By: David Schonauer
Publish Date: March 9, 2018, 8:23 a.m.
How’d you like to travel the world for free?
YouTuber Chris Hau says you can — at least, he says photography has allowed him to do so. “An important thing to remember before you begin is that you don’t need to have a strong followers’ base on Instagram, or anything like it. You just need to be able to create good content and show it to the people you contact,” adds DIY Photography.
Today we feature Hau’s report along with other insights into travel photography, including tips on packing like a pro, shooting in Antarctica, shooting seascapes, and not taking the same travel photo as everyone else on Instagram.
Our roundup starts with a profile of travel photographer Sara Melotti, who offers this advise to other photographers who would go roaming: “Learn about the culture of the places you visit and try to go beyond photography,” she says. “Don’t even take the camera out for the first few days; if you want to create something interesting look at the world through your eyes and your heart before looking through the viewfinder.
1. Secrets of a Full-Time Travel Photographer
DIY Photography recently profiled Sara Melotti, an Italian photographer currently based in New York whose work has appeared in The New York Times, Vanity Fair, and Glamour magazines. In 2015 she launched her Quest for Beauty project to capture the beauty of women around world, no matter their age, size, or color. “I love to capture glimpses of the essence of the countries I visit,” she says, adding, “I’m not a technical photographer, I follow my heart and my instinct when I shoot.” She reveals her gear choices (including a 24-70mm f/2.8 lens and an 85mm f/1.2 lens, and a Canon PowerShot G5 X camera for vlogging).
2. How to Travel the World For Free
“I get asked a lot, Chris, how to do get to travel to all these places. It must be expensive,” says photographer and YouTuber Chris Hau in the video above. Hau shares the story of how he got started as a travel photographer and how he learned to get free trips via tourism boards. “An important thing to remember before you begin is that you don’t need to have a strong followers’ base on Instagram, or anything like it,” adds DIY Photography. “You just need to be able to create good content and show it to the people you contact.”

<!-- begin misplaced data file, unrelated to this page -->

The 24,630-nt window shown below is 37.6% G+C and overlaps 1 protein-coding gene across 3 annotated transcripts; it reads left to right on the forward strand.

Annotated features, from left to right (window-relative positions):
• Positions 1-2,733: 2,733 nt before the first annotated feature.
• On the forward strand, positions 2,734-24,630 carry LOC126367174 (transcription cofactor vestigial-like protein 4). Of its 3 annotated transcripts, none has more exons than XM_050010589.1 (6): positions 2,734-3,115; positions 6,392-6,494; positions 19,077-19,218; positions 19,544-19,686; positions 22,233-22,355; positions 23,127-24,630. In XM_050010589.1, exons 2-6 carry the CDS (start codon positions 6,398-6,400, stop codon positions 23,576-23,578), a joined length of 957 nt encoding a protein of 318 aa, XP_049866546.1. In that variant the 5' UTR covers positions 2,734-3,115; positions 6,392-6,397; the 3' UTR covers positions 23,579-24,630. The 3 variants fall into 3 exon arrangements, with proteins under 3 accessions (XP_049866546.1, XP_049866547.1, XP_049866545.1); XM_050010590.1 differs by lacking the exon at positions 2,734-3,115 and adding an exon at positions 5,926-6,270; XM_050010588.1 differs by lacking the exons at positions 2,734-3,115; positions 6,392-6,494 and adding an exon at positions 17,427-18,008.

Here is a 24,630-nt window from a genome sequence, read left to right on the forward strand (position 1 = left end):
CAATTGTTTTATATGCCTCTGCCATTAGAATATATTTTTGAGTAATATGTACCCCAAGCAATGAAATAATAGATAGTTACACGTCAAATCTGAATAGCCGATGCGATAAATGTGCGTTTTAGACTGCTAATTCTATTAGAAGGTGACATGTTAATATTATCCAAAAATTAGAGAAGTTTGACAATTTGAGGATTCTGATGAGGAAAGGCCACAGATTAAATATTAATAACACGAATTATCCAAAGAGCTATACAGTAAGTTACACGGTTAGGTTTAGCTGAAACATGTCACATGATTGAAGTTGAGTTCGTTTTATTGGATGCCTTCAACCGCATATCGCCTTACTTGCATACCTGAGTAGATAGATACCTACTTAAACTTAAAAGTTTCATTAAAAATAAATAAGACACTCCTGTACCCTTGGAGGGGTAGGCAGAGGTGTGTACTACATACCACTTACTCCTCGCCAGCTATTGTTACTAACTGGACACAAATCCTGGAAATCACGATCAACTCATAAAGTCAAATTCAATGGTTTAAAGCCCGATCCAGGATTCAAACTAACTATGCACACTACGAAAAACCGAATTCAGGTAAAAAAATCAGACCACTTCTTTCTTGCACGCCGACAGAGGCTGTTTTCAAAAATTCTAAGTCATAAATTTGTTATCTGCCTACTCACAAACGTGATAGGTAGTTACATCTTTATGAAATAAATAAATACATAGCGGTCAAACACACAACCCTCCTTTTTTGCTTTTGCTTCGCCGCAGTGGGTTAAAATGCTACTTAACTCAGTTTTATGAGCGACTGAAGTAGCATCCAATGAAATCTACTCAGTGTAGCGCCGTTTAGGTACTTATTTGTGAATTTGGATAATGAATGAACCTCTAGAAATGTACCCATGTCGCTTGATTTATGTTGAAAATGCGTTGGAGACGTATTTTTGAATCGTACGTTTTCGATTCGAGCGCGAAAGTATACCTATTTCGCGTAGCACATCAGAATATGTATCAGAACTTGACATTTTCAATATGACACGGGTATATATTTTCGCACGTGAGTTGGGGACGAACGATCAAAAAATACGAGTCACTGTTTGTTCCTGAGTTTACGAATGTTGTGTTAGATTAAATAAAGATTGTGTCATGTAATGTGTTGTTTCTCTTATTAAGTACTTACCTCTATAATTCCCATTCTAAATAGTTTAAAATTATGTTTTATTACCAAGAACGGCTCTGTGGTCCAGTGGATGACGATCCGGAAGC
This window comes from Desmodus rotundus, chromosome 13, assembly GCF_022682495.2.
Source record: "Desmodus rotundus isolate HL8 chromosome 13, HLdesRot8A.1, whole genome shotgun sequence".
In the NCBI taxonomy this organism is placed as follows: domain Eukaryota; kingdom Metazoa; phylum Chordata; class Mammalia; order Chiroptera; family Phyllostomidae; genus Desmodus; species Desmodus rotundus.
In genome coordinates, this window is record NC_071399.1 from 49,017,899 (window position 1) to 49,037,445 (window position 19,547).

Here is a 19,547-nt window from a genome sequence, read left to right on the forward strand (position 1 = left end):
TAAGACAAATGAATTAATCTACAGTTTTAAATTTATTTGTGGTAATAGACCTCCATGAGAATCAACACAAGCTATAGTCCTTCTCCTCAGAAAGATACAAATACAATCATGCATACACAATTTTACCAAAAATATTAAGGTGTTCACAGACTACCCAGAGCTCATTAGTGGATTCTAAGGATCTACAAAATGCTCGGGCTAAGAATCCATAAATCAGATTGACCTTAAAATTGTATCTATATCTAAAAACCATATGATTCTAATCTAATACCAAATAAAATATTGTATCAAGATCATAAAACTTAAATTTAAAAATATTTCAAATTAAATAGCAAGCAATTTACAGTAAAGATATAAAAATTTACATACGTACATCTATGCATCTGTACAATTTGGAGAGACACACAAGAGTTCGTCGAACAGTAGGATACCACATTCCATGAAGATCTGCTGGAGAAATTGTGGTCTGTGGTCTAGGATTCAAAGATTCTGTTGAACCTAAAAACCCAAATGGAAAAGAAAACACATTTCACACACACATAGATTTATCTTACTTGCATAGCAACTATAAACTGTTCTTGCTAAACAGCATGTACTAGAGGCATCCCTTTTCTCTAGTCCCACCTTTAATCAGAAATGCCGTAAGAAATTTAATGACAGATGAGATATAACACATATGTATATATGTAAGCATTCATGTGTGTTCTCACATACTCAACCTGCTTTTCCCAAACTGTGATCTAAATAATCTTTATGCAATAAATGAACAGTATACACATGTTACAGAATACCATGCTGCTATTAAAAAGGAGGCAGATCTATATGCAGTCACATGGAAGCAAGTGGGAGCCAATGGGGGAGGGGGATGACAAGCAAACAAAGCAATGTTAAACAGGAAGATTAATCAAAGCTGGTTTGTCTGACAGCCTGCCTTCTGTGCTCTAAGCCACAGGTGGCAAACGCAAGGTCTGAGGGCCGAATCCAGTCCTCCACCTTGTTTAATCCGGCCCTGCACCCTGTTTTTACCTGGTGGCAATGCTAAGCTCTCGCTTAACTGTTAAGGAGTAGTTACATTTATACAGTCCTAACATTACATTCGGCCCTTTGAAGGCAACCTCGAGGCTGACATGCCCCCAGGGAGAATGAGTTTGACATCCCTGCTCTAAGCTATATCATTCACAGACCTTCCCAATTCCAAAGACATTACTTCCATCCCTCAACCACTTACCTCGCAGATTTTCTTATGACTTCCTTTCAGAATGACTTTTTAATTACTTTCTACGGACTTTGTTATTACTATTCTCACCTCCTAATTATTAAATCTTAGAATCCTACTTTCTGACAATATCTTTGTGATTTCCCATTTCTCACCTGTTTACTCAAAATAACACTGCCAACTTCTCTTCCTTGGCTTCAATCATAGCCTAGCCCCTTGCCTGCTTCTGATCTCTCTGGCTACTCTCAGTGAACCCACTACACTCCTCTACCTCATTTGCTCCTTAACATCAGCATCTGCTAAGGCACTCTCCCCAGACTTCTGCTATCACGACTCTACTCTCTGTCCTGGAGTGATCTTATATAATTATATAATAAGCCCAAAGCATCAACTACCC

3. Traveling Across Australia, Trading Photos for Food and Accommodation
Inspired by the film 2013 movie Tracks, which told the story of a woman’s nine-month journey on camels across the Australian desert, Australian photographer Edwina Robertson set out on her own three-month trip through the country’s rural areas, driving a battered 1979 Toyota Land Cruiser called Alice some 17,000 miles and trading her photography for food and accommodation. Her dog Jordie was her only companion. The report above tells her story. DIY Photography has more.
4. How to Pack Like a Travel Photographer
Travel photographers Ira Block and Colby Brown boast nearly half a century of travel shooting between them, notes PDN. Brown and Block recently shared some of their far-flung wisdom with attendees at the Sony/PDN day at B&H Photo and Video. Among their tips: Pack only the photo gear you can carry onto a plane, since you don’t want to run the risk of checking your camera gear only to have the airline lose it in transit. Pack photo gear in a roller bag for travel to/from the airport but keep a backpack in your checked luggage for transporting gear when you’re at your destination. And bring lots of SD cards. Brown also keeps a pair of micro-spikes (above) handy for when he needs to cross icy paths or navigate a glacier.